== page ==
If Sacha Baron Cohen wasn’t your preferred brand of comedy before The Dictator, chances are he won’t be afterwards. Still, the film represents a friendlier Cohen than before. By removing himself from the off-the-cuff cinéma vérité-style work he’s known for and embracing scripted fare, The Dictator reveals itself as Cohen’s safest starring role to date – a film that takes very few chances and does little to separate itself from likeminded gross-out comedies. The danger that was once intrinsic with baiting ignorant schlubs in films like Borat and Bruno is now gone and with that, so too is a lot of the fun.

Which isn’t to say that The Dictator isn’t a funny film. The jokes are incredibly hit or miss, but the ones that do hit will pry a chuckle or two. There are also some phenomenal sight gags that left an impression on a writer who found humor in some of the more morbid turns the film takes. But ultimately The Dictator never rises up to Cohen’s earlier works. As a fan of Da Ali G Show and the films Cohen spun from it, I see a performer that’s tired but still content to give the audience what he thinks is expected of him.

This was inevitable of course. Cohen is too recognizable now, too prominent to slip into these characters and face off with racists, seduce Ron Paul or crash an orgy. Say what you will about Bruno, it takes balls to make tender love to another man in front of hundreds of red state rednecks filled with beer and expecting to see two dudes fight. That, to me, was always what I found brilliant about Cohen (and still do) – the bravery with which he’s willing to put himself in harm’s way to prove his point. It’s easy to bemoan the failings of the US in front of Ben Kingsley and a fictional UN (as happens here) but not so much when security is dragging you off the premises in the real world.

I think if Cohen and Larry Charles had their way, Cohen’s Admiral General Aladeen would have been unleashed similarly to past characters. Watching Baron Cohen selling the movie in character these past weeks goes a long way in supporting that theory. But with his celebrity status negating that, the filmmakers have cornered themselves. Inspired in part by novel Zabibah and the King (“written” by Saddam Hussein no less), The Dictator‘s Aladeen is every bit a monster as his contemporaries. He orders executions, enslaves women, and fists the fictional Republic of Wadiya with an iron glove.

Visiting New York to deliver a speech to the UN, Aladeen ends up getting outsed by his own people – having been replaced with a double by Aladeen’s number two (Tamir, Ben Kingsley) using the opportunity to conduct underhand oil dealings. With Aladeen unrecognizable (he loses his beard in a great extended cameo with John C. Reilly), he’s forced to live amongst us common folk. This new scenario reveals itself in the form of Zoey (Anna Faris), a hippie co-op owner / oddly cute hirsute who thinks Aladeen to be a refugee of his very own dictatorship.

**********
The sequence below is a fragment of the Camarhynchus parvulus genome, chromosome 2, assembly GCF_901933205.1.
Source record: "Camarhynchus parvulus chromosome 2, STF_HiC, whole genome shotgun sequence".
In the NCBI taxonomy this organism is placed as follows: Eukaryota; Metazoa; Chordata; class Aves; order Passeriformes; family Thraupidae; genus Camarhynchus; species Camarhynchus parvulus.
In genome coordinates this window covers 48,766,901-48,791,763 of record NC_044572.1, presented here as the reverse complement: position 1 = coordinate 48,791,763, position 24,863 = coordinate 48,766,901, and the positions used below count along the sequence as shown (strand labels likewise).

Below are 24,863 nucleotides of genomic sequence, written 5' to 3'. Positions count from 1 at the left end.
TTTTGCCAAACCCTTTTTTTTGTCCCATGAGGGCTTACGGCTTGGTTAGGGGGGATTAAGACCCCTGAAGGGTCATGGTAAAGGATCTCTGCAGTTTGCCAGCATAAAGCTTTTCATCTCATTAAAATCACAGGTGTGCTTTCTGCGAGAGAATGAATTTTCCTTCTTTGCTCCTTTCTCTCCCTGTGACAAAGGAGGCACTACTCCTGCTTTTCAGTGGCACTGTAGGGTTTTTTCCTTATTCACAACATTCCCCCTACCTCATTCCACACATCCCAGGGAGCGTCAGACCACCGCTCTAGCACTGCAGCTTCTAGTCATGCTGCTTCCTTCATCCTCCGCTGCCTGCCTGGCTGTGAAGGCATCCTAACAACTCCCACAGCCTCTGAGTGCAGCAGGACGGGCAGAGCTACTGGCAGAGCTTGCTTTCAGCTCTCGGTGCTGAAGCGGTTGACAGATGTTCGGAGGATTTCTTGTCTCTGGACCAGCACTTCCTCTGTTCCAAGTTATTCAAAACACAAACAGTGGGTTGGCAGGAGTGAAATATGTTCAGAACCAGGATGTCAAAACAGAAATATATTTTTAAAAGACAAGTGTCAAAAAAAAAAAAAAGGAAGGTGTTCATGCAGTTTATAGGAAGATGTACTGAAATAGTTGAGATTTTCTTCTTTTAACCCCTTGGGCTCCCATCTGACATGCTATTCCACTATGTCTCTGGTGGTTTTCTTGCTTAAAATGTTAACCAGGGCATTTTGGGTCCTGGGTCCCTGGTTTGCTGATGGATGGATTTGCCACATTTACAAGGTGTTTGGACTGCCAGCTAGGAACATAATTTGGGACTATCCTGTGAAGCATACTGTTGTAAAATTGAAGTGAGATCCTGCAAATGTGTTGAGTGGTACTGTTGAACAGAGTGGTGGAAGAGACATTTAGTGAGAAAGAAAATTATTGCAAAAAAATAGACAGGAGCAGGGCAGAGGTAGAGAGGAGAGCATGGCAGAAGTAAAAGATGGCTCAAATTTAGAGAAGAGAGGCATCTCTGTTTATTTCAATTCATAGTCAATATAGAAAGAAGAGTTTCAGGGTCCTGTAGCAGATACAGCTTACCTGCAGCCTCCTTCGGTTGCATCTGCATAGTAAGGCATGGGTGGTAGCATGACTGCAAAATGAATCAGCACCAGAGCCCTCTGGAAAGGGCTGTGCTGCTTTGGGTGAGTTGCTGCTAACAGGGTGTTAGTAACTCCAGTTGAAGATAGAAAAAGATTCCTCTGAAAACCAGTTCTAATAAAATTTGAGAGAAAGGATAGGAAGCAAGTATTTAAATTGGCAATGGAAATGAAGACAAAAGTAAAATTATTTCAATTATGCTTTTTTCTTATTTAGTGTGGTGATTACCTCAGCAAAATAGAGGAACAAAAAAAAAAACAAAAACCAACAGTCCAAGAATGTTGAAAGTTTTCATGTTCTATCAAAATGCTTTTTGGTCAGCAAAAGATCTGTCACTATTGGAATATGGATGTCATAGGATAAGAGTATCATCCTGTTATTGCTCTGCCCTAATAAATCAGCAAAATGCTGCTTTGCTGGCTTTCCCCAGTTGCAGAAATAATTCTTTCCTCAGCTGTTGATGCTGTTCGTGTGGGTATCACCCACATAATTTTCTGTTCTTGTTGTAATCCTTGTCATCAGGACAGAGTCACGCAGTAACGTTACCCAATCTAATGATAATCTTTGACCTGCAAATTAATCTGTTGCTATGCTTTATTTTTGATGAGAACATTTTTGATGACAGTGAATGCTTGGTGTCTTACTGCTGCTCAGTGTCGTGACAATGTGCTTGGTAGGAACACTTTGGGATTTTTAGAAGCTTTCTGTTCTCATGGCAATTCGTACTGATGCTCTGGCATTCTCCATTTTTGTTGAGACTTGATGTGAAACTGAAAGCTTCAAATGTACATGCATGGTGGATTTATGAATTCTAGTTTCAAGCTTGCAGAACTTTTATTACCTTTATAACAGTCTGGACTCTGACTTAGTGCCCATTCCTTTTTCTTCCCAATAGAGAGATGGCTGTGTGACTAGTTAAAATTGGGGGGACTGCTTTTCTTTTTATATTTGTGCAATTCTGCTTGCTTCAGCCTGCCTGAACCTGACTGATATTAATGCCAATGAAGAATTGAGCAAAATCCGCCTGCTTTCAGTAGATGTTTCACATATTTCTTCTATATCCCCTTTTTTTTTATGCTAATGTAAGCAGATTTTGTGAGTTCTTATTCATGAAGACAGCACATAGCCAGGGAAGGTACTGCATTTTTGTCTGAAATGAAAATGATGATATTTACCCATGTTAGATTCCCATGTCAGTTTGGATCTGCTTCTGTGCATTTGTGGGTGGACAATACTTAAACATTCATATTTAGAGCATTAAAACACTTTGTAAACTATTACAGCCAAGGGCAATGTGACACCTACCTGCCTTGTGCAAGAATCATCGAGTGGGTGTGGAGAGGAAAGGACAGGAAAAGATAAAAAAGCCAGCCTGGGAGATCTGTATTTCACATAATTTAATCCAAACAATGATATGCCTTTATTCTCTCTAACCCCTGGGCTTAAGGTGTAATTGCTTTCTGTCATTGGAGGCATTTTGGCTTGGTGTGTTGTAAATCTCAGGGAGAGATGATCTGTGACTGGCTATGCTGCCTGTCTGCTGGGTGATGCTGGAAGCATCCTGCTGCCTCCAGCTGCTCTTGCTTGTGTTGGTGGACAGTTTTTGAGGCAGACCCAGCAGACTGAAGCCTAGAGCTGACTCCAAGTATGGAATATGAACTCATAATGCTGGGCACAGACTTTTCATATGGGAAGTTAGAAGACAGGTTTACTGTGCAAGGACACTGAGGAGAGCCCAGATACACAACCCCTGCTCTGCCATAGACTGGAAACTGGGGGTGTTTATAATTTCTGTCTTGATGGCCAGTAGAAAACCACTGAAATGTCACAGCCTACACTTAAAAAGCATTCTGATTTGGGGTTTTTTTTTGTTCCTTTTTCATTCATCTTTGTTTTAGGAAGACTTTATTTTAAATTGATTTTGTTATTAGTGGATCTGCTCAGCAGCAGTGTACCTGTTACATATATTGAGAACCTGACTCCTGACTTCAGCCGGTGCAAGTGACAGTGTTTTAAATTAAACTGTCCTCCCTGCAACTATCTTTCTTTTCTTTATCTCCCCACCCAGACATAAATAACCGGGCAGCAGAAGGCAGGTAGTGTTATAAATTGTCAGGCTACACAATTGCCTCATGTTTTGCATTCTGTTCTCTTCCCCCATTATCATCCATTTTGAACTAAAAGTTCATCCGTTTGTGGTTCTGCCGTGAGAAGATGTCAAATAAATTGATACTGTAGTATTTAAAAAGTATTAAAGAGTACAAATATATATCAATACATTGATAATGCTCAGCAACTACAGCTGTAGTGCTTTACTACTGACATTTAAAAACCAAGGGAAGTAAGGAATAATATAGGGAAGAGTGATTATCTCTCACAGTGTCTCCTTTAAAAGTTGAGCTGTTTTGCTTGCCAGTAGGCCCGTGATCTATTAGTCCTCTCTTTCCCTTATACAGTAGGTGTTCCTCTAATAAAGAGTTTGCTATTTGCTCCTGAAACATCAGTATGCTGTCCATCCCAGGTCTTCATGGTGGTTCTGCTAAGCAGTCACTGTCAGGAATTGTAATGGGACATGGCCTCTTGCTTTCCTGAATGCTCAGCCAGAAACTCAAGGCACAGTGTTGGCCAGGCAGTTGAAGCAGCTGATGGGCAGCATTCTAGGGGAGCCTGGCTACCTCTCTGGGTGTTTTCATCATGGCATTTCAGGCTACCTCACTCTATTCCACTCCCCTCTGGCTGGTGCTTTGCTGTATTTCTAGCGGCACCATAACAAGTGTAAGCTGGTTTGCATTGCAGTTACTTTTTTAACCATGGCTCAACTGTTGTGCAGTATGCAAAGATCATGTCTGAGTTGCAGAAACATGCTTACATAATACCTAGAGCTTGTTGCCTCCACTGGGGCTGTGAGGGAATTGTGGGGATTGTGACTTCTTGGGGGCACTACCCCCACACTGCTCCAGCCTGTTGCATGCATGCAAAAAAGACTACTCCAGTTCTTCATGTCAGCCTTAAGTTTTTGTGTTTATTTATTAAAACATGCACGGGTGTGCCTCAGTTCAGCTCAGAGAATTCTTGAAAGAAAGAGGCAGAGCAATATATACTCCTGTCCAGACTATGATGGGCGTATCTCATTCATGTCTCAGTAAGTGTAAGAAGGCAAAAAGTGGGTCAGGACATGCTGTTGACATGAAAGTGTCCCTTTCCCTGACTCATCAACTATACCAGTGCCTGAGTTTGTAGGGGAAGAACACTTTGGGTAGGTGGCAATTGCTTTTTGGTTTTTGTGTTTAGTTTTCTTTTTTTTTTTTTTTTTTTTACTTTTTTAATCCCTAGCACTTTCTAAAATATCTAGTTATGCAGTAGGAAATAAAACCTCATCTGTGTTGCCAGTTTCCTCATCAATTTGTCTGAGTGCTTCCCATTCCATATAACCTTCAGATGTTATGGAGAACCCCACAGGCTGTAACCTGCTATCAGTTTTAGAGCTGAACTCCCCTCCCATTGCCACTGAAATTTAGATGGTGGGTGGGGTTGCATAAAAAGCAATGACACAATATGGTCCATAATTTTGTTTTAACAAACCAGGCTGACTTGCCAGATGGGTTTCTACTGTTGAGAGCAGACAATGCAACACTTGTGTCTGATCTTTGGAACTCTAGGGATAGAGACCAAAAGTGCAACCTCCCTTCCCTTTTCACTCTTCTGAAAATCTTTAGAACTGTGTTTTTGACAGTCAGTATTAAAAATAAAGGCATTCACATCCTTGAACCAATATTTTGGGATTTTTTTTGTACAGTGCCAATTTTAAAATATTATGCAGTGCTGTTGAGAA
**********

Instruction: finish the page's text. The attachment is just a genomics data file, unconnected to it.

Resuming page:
Ironically, the funniest jokes have nothing to do with politics in the Middle East. Cohen and Charles go after too much low-hanging fruit here, nothing of substance leaves an impact because you’ve heard this all too many times now. The film’s biggest failing is that we as an audience have been sending our brothers and sisters to war for 11 years – as such, The Dictator is five years too late to be relevant in our political climate. The film tiptoes around Aladeen’s murderous tendancies, going so far as to vindicate him lest we think our antihero isn’t deserving of a happy ending. A backpedal in every sense of the word.

Thankfully, once Aladeen is removed from power much of the toothless political subtext is removed as well. The jokes that work best are the ones where Aladeen is experiencing not just our culture for the first time, but the depravity that poverty brings. He goes from sleeping on the finest silks to masturbating in a janitor’s closet, and the most rewarding parts are seeing how much he enjoys it. We see that Aladeen, too, was a repressed victim of his own dictatorship – a notion the film doesn’t get enough mileage out of. Even so, The Dictator will make you laugh. And for anyone who’s ever wanted to see a cellphone get lost inside a vagina (from the vagina’s perspective no less) then I’ve just given you something to look forward to.

The Dictator is an odd cross between Cohen works of old and Adam Sandler works of present, built around a single, out-there character. It has more in common with Little Nicky (another film that skittishly skirts around potentially-offensive subject matter) as it settles in and shies away from its own intentions. The end of the film feels like a major copout, essentially resetting Aladeen’s character progression. But in a film this stupid, that can be easily overlooked. The Dictator might have tried to be a blazing satire on current affairs, but it ends up being a mildly entertaining distraction from the very issues it’s trying to call to light.


Out of a Possible 5 Stars

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